It is crazy to think how far technology has come in such a short amount of time. In just thirty years there have been countless innovations and developments that have integrated technology into nearly every aspect of our daily lives. Cell phones that can call people anywhere in the world have become the norm. The internet allows you to find the answer to practically any question in a matter of seconds. There are even refrigerators that have a camera inside so that you can see what groceries you need to pick up.
Among the many, many automated products available nowadays are cars. Several companies, such as Tesla and Google, have been testing self-driving motor vehicles. These vehicles would eventually replace the need for a driver, preventing accidents and saving lives. However, as with the rise of any new technology, there are new legal questions that will at some point need to be answered.
One such question that the courts may soon have to grapple with is: what happens when an intoxicated driver is using a self-driving vehicle with the self-driving feature turned on? Is that person in fact, driving under the influence?
According to Fortune, the incident that gave rise to this legal question occurred in January 2018. On the Bay Bridge in San Francisco, the California Highway Patrol found a man passed out behind the wheel of his Tesla and pursued a DUI investigation. The driver claimed that his vehicle was on autopilot. The autopilot feature available in a Tesla is “designed to get a driver's attention if it detects a challenging situation and brings the car to a stop if a driver does not respond.” The feature is “not fully autonomous driving, though it can look like it for short stretches and under specific conditions,” and Tesla specifies that drivers should remain alert when using it. Clearly, this autopilot feature is not the same as an autonomous driving vehicle, thus, the California man was in full control of his vehicle. The police arrested him for DUI.
Flowing from the California man's argument is the real legal issue that arises from the use of a fully autonomous vehicle: who is in control of the vehicle, and therefore, who is to blame when something goes wrong?
Who is Responsible for Self-Driving Cars When Accidents Happen?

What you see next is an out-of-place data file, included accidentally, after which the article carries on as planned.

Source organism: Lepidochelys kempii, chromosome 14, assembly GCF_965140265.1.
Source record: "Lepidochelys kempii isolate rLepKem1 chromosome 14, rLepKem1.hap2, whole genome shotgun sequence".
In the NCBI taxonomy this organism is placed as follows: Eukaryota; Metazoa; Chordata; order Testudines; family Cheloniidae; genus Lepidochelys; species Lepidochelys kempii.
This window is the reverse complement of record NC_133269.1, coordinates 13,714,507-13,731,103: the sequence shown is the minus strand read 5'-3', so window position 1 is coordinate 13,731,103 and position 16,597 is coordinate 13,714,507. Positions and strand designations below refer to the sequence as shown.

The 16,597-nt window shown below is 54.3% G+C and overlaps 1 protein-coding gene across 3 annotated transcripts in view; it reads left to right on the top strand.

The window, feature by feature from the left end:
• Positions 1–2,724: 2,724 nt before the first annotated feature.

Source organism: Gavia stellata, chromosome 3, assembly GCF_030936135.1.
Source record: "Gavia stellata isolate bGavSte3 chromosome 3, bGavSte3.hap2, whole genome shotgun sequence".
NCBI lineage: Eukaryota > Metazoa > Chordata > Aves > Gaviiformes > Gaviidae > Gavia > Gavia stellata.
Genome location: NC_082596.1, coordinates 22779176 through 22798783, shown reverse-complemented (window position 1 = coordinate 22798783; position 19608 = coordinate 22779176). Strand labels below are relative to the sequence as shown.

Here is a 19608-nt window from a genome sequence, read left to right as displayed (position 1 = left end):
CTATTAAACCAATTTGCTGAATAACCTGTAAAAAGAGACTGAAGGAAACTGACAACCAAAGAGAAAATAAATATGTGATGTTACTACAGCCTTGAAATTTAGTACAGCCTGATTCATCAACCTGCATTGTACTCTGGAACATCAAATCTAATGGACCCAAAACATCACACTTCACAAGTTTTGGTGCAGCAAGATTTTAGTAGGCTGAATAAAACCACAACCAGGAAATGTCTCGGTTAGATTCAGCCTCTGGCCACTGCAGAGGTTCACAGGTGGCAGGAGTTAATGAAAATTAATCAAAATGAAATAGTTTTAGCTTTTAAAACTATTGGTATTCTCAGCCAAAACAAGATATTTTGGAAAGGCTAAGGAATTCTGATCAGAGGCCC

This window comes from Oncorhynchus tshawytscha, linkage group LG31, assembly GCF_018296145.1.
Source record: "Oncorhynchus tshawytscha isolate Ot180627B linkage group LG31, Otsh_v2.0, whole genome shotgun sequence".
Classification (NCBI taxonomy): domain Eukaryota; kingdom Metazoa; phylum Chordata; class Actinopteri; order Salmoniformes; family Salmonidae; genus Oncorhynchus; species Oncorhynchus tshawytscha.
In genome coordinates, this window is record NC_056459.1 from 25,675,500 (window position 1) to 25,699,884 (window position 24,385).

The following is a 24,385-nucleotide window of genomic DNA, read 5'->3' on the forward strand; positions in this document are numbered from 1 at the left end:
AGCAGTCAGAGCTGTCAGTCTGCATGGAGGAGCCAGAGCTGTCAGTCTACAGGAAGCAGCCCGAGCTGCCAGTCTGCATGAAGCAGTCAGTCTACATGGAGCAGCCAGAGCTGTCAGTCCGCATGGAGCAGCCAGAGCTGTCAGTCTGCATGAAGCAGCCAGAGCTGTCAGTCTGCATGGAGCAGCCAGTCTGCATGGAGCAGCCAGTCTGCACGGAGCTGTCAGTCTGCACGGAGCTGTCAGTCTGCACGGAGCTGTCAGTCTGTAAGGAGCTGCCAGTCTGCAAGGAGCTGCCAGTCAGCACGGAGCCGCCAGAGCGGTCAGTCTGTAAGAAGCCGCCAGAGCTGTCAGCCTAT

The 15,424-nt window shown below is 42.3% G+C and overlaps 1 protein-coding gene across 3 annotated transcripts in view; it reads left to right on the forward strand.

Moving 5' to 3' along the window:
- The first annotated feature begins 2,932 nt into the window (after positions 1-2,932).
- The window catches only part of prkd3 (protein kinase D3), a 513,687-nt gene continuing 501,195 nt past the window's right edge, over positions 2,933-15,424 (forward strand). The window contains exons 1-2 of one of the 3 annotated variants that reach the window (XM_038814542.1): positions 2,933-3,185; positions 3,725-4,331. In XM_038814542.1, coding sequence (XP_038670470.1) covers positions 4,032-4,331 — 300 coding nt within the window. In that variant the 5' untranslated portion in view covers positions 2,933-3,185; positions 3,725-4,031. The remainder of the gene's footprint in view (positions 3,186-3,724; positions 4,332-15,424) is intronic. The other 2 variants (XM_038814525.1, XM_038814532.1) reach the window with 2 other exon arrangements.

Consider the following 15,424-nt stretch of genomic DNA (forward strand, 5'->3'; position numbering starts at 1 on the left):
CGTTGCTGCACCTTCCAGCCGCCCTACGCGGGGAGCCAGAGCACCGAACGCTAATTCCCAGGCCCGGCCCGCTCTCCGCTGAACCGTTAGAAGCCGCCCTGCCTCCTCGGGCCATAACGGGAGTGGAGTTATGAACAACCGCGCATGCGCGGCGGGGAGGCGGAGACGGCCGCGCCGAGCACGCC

In May 2017, Governor Nathan Deal signed a bill that allows self-driving cars on public roads. According to AJC, Senate Majority Whip Steve Gooch said, "These cars are going to save lives; they're going to reduce DUIs and reduce fatalities on our state and local roads."
But that's not the case for a woman who was struck and killed in Tempe, Arizona this month. Uber is testing out self-driving cars -- unlike the semi-autonomous car the California man was driving -- and, unfortunately, one test vehicle may have caused the death of 49-year-old Elaine Herzberg. AZ Central reported that she was walking her bike across the street when she was struck by one of Uber's self-driving SUVs. Ms. Herzberg now has the morbid distinction of being the first person killed by a fully autonomous test vehicle.
So who is to blame for this unfortunate accident? There was a driver behind the wheel who wasn't paying attention, but the technology was supposed to detect things in the road and brake in time to avoid the collision. The Tempe Police Chief stated that the vehicle wouldn't likely take the blame for the collision. But should it shoulder some of the responsibility? Should malfunctioning technology be a mitigating factor in an accident of this type?
Can Self-Driving Vehicles be a Defense When Something Goes Wrong?
Likely, all of these questions will be answered in the years to come as self-driving technology becomes more widespread. Perhaps later on, malfunctioning technology will be a DUI defense or a defense that could be used in an accident like the one that happened in Arizona. Today, however, it is not a defense. So keep in mind: it is important to keep your wits about you-–and remain sober-–when behind the wheel, even if you now have an autopilot feature in your vehicle.